Camping, Adventure Travel | kdp nonprofit consulting

Find Your Management Mojo Thru Outdoor Adventure

Imagine yourself waist deep in rushing, frigid October water as you traverse a majestic river. Tethered on a safety line, you nervously find your footing against the bedrock deep beneath the foam-soiled current, as your adventure team encourages you onward, “you’re doing great, keep it up, you are almost there!”  With each step, erasing the fears of plunging into the river, you find an inner calm and mental strength that seems to lift you thru to the other side. 

This is one vivid memory of my hike through the Cape Breton Highlands many years ago. A memory of an adventure that helped me find my management mojo. ‘My mojo’ or what could be described as a personal power that is so magical it allows you to overcome great challenge and adversity. It’s the kind of positive power – self-aware and self-actualized  – business managers call upon everyday .

An outdoor adventure experience can be a profound metaphor for the process of navigating an organization in today’s global business environment. Whether you are traversing a river, canoeing a lake or hiking in the back-country, an organized expedition can test your personal and professional competencies, create a deeper understanding of team dynamics and teach you strategies to navigate new and challenging environments.

7 management mojo lessons I discovered thru outdoor adventure:
  1. Like that of today’s business environment being outdoors requires you to find comfort in being uncomfortable. Adventure travel places you in new situations to enhance your mental agility and problem solving skills that are transferable to everyday challenges. Learning to adapt, be creative and seek new ways to navigate through obstacles in the outdoors mirrors the disciplines required to lead an organization through uncertain and unforeseeable times, especially in today’s business world of accelerated change and disruption.
  2. As managers it’s imperative that we not place ourselves above others and demonstrate our authentic humility. When working with business teams, as with outdoor expedition groups, we constantly need to keep our ego in check and be authentic about our skills and knowledge. Experiencing the vastness and complexity of the natural environment, dynamics of our outdoor team and coming to terms with our limitations aid in teaching us a humility that can be an asset in our work-life everyday.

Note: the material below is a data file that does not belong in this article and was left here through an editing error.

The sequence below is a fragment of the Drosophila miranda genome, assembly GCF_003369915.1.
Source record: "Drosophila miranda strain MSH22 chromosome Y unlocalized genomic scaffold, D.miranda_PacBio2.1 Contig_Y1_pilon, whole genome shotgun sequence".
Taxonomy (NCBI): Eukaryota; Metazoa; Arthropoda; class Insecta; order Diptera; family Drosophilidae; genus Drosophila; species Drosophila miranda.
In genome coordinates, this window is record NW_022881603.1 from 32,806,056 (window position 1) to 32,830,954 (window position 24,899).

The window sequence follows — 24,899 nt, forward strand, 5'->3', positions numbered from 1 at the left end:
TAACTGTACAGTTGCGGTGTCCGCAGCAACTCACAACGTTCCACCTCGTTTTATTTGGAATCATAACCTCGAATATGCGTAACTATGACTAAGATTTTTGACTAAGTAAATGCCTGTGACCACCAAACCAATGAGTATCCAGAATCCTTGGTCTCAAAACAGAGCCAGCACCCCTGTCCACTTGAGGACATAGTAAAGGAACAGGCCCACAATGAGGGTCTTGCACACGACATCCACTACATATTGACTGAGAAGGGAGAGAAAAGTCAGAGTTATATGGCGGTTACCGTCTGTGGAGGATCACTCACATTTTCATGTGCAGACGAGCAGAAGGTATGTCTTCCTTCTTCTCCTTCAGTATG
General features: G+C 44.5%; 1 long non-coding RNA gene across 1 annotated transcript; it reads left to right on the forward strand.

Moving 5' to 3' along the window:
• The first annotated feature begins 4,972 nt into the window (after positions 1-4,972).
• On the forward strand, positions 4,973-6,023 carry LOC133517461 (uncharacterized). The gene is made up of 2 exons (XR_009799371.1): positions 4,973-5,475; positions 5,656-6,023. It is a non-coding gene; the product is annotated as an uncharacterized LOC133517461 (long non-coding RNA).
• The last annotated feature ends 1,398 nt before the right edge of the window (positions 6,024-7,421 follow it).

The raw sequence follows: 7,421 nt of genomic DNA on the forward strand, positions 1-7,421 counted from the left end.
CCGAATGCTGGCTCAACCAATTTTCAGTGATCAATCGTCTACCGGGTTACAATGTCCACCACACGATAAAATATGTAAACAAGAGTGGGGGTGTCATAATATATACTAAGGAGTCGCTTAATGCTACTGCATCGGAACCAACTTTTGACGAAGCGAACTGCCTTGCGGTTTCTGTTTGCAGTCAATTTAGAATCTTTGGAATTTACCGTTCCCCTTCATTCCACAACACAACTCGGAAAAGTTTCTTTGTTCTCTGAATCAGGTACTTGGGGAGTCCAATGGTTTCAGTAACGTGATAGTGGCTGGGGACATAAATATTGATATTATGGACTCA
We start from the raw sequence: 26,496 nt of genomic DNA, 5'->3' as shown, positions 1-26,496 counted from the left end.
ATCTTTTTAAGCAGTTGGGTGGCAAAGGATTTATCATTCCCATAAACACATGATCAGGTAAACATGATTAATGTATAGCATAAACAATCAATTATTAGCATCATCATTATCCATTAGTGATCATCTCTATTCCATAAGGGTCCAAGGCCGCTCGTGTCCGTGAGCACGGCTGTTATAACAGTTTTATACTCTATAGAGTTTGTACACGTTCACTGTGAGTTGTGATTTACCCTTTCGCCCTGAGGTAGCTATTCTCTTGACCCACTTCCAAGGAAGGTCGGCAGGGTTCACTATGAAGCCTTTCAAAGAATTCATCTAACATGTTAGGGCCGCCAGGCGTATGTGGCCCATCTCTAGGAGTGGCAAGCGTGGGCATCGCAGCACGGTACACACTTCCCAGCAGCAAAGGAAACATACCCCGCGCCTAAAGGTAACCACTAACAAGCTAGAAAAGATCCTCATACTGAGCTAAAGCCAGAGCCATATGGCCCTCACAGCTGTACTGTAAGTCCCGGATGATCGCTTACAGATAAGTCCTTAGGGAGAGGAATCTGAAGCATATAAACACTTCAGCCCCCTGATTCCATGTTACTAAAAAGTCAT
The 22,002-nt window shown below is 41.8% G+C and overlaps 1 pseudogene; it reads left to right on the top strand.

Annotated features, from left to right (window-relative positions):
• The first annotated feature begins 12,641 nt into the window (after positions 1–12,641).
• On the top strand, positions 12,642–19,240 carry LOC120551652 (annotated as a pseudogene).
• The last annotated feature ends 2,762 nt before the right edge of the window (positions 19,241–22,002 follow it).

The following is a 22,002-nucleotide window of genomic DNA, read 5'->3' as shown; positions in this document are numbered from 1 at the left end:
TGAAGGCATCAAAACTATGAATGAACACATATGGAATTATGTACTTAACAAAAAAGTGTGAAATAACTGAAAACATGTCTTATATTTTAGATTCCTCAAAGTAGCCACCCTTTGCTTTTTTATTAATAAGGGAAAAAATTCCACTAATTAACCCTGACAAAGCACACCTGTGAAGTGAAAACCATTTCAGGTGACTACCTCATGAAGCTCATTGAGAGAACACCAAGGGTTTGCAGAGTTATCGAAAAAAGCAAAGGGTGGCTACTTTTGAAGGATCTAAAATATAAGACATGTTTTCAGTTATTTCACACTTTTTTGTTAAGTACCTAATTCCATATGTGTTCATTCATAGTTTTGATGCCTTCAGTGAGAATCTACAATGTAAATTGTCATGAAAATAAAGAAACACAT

3. As you paddle a river or hike the foothills, demonstrating perseverance in the face of adversity is a daily requirement. Having the self-determination to pick yourself up when you fail or when you haven’t yet achieved your goal calls on your inner strength and persistence to work through challenges. Having the fortitude to face natural obstacles can teach you personal strategies to work through situations found in business.
  4. Individuals have differing strengths that contribute to the success of your outdoor group or business team. Capitalizing on the group strength and skill is paramount in managing the rigors of travel, group maintenance, emotional well-being and the obstacles of a team. Similarly, in business today we seek ways to play to the strength of our teams and collaborate across functional groups to move the organization forward.
  5. A common core competency required of managers today is organizational awareness. One cannot succeed by building departmental silos nor ignore the impact our decisions and actions have on the whole of a business. Through outdoor adventure travel individuals learn that their actions or inactions can have profound impact on the well-being of the group, the success of the expedition or the health of the environment. An adventurer can gain a profound understanding that acting alone, without consideration of others and the project/expedition/business, can place everyone in a tenuous circumstance that has real-life consequence.
  6. Today we often hear business references to organizational ecosystems. The concept of interdependence is critical today in our digital environment and when creating high performing organizations. It’s my belief, the more time we spend in the outdoor world and better understand its ecosystems, the better we understand our role as stewards, the fragility of the businesses we build and the connectivity we have to our global environment.
  7. Choosing to attend to team health, working apart from the group or choosing to travel beyond the pace of the group all have inherent risks and natural consequences. Your assuming responsibility and accountability for the decisions you make has a direct impact on the group achieving any shared goal. Learning to embrace your responsibility of self and others while on an adventure expedition likens to the responsibility business managers have when tackling projects or moving the enterprise forward.

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